In mid-June, former prime minister Stephen Harper gave speeches to small chambers of commerce in Lloydminster, Sask., and Leduc, Alta. In keeping with his desire not to comment on what his successors are doing, his speech largely stuck to global political trends, trade and business opportunities. But the audiences wanted to know about his views on the Liberals, pipelines and other domestic matters. In moderated question-and-answer sessions, Harper entertained his conservative-friendly crowds’ curiosity.
Though both evening speeches were events open to the ticket-buying public, media were barred at the speaker’s request. Maclean’s purchased tickets and listened to what Canada’s sixth-longest-serving leader had to say.
Liberals and pipelines
“My government turned down some major energy and other developmental projects based on the recommendations of the environmental assessment review. But you know Northern Gateway was approved, Kinder Morgan was approved. Energy East was going through the process. I don’t want to say it would be approved but I don’t see any reason why it would not have been approved with conditions, as was the case with the others. And then what happened, was this government came in and they rescinded without any hearing whatsoever the Northern Gateway approval, they changed the rules so the Energy East pipeline could never get through the process no matter what, and now they have stepped back and let people believe outside this country that if there are protests around the Kinder Morgan pipeline that it can’t get built. And now they’ve stepped in to buy it, no intention of building it just to convince us by the way they’re not blocking that project as well…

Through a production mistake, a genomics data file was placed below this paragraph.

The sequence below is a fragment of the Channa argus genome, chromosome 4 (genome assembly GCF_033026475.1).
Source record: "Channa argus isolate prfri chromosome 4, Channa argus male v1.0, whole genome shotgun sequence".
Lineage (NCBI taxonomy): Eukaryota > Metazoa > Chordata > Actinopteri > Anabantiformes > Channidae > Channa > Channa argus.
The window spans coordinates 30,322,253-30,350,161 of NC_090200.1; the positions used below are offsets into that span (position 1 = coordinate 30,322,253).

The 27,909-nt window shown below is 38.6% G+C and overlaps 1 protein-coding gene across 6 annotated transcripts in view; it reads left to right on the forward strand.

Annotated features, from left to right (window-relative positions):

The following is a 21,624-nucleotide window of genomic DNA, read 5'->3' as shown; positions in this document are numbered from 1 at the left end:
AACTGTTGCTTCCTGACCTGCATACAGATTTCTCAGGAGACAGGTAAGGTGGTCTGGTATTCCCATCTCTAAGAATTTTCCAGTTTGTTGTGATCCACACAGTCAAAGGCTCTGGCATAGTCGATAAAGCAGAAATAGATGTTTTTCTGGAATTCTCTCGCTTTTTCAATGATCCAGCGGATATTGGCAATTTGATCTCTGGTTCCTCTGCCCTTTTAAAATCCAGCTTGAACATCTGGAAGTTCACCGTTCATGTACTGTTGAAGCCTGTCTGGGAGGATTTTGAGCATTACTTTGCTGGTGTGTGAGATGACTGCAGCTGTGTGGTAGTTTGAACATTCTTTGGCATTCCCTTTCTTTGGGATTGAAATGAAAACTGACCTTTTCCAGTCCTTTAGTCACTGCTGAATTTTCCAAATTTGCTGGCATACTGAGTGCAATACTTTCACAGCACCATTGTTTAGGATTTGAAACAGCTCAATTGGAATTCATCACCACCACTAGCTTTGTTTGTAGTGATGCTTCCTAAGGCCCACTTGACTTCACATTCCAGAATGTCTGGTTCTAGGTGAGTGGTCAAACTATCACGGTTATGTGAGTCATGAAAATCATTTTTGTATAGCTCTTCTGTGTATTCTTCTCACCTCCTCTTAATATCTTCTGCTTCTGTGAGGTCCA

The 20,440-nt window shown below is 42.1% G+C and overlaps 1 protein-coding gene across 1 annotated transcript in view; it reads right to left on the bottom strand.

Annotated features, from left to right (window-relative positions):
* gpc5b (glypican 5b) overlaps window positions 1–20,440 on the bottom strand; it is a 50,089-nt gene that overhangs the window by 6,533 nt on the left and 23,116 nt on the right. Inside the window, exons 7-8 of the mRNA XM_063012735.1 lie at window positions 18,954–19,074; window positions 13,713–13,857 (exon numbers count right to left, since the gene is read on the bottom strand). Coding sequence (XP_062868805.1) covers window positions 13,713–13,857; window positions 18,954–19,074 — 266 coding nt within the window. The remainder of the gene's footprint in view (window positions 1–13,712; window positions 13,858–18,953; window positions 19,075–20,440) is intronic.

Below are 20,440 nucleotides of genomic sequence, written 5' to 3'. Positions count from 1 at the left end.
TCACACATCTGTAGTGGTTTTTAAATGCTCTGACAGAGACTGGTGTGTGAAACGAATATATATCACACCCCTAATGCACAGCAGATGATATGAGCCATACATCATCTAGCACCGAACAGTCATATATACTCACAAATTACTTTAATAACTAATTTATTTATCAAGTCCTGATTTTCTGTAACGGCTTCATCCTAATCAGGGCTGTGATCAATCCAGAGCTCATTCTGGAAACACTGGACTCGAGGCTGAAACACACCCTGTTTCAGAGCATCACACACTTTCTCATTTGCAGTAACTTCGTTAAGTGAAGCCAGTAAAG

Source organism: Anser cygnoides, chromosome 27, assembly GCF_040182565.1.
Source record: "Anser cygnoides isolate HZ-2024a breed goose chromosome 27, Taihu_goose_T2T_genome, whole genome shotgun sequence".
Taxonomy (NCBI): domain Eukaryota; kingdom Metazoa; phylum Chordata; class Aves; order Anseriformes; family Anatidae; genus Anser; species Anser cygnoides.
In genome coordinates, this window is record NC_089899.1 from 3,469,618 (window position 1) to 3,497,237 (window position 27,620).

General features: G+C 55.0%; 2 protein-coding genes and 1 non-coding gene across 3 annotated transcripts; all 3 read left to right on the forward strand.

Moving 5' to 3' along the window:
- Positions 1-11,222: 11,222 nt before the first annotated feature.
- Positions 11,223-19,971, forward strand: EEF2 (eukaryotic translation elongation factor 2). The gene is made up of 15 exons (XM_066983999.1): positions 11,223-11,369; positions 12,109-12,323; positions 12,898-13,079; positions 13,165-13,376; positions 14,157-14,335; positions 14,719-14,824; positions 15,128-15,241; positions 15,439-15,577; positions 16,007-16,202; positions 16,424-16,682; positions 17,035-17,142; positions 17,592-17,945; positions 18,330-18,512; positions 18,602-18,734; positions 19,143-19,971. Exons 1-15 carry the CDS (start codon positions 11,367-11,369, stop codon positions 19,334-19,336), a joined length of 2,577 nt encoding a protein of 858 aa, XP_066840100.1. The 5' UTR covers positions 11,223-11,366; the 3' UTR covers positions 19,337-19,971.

So the problem is not now the process. The problem is not First Nations. The problem is a government that does not support the energy sector and do not believe otherwise.”
Canada’s retaliatory tariffs
“When we face trade actions we think are unfair, I don’t think there’s any alternative but for our government to respond aggressively. I don’t think you have a choice.”
Relations with the U.S.
“We really have to demonstrate to the United States that we are not just an important neighbour and trading partner. That we really are a partner of theirs. And we have to look for opportunities to be a partner, to show our value to the United States. And I understand there are times when the government won’t or can’t do that, but I think there are lots of opportunities for us to do it.
“I felt that for instance on the Keystone pipeline, on the recognition of Jerusalem as the capital of Israel, on the withdrawal from the Iranian nuclear deal, on the heightened fight against ISIS and terrorists in the Middle East—I thought these were all perfect opportunities for us to demonstrate that we’re a real partner with the United States. It’s great to be a buddy and it’s great to stand up. But you know, you don’t get into these kinds of conflicts if you’re really showing you’re valuable.”
Trade with other countries